The PI's biggest weakness is its editorial pages (other than Horsey).  Few of the editorials impress me, and most of their columnists are not even second rate, though they do carry George Will and William Safire.  The editorial staff may need more resources; they certainly need more ideological diversity.

Though a little more open to competing ideas, the Seattle Times has about the same slant on the news as the PI, but far better editorial pages.  It is not clear to me why the Times lacks the stars on the news side, compared to the PI.  Perhaps the executive editor, Michael Fancher, and the managing editor, Alex MacLeod, simply exercise too tight a control. As any horseman can tell you, the reins should be neither too tight nor too loose. (There is one strange exception to this control, Ron Judd, who seems to have escaped from both personal responsibility and his editors.)

The editorial pages are far less predictable than the news.  In the 2000 election they actually endorsed George Bush over Al Gore.  At the same time, much to their shame, they endorsed Maria Cantwell over Slade Gorton.  This is a curious pair of endorsements because Gorton is a bit more moderate, on the whole, than Bush, while Cantwell is considerably to the left of Gore.  (Recently, her big project has been to give what help she could to one of the last Communist dictators, Fidel Castro.  She hasn't explained what she admires about him, the supression of dissidents, the persecution of homosexuals, the military adventurism, or the mismanagement of the Cuban economy.  Or, maybe it's his cigars she likes.) This split endorsement came, I suspect, because Bush supported the elimination of the estate tax, of critical importance to the family that controls the Times.  Part of the credit for the Times editorial pages must go to their current editor, James Veseley, who seems more open to both new ideas and evidence than the average journalist.  In contrast to the PI, for example, the Times' editorialists have noticed that the light rail plan for the Seattle region makes no sense, since it will cost billions and deliver no significant benefits.

Slate has a better business model for an on-line political magazine than its competitor, Salon.  Slate, although it does have ads, relies on a permanent subsidy from Bill Gates to cover its deficit.  (Subsidies like this are nearly universal for the print political journals, so it should be no surprise that the on-line journals need them too.  Slate is more moderate and has a higher quality than Salon, but, for me, somehow the sum is less than its parts.  One reason for this is the poor site design, which seems almost intended to prove that Microsoft can not, without copying, create a good design.  Slate attracts a much wider spectrum of readers than Salon, as one can see from the user forums.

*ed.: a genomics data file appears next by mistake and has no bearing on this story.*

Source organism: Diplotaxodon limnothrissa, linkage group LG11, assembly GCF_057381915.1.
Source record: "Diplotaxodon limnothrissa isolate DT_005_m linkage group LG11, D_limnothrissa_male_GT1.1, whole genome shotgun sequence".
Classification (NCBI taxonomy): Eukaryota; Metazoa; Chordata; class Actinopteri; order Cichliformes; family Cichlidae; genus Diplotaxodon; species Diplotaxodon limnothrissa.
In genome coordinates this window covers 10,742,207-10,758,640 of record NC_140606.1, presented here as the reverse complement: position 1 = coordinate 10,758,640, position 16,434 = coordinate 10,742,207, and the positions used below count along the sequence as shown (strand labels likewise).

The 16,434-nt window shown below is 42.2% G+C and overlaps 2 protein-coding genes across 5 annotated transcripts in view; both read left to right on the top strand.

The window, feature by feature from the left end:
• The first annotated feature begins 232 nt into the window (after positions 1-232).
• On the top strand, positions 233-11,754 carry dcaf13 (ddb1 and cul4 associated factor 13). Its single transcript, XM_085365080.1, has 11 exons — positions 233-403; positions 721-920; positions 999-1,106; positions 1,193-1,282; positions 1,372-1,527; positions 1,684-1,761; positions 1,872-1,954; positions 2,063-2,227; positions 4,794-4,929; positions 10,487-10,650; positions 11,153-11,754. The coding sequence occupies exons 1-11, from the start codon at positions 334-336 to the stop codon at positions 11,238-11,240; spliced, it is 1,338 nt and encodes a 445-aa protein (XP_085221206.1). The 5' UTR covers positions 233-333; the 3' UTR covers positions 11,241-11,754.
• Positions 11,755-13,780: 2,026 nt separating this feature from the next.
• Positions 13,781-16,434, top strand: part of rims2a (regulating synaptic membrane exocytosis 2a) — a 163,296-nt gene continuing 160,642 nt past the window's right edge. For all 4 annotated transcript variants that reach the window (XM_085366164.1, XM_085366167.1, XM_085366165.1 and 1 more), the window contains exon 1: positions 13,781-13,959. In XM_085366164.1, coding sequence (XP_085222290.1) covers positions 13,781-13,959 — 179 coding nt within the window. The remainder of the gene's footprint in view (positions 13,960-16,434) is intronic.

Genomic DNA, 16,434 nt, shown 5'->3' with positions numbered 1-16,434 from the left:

Only part of the Wall Street Journal is available on line, free.  (You can get the rest of on line by subscribing, either with or without a printed subscription.)  The Opinion Journal contains most of the editorial pages and some additional material, notably their interesting, and often very funny, "Best of the Web" section.  Whether this is the section of the Journal that you want depends on your interests and, perhaps, your ideology.  The newspaper has a sharp split between the editorial pages and the news pages, the first on the right and the second on the left.  This adds an interesting tension to the paper, since one can often see the two contradicting each other, with news stories on the editorial pages and editorials in the news sections.  Even without that tension, the Opinion Journal has much of interest.

The Washington Post is the second most prominent liberal newspaper in the country, after the New York Times.  The Post is notably fairer and less predictable than the Times.  In news coverage the two newspapers are about equal; the Times has more depth and range, but is more often biased.  On the editorial pages, the Post beats the Times completely; their editorials are more sensible and thoughtful, and even their columnists are much better than those the Times.  Two editors account for much of the difference in the editorial pages; the late Meg Greenfield built the Post's editorial pages, and Howell Raines did much to wreck those of the New York Times.  The higher quality of the editorial pages at the Post may explain why it has both an ombudsman, Michael Getler, and a media critic, Howard Kurtz, who sometimes criticizes their own newspaper.  The Times has neither, though they just hired a "reader's editor", Daniel Okrent.  The Post has enough confidence in its product to print self-criticism, and the Times does not.

Last revised: 1:09 PM, 8 January 2004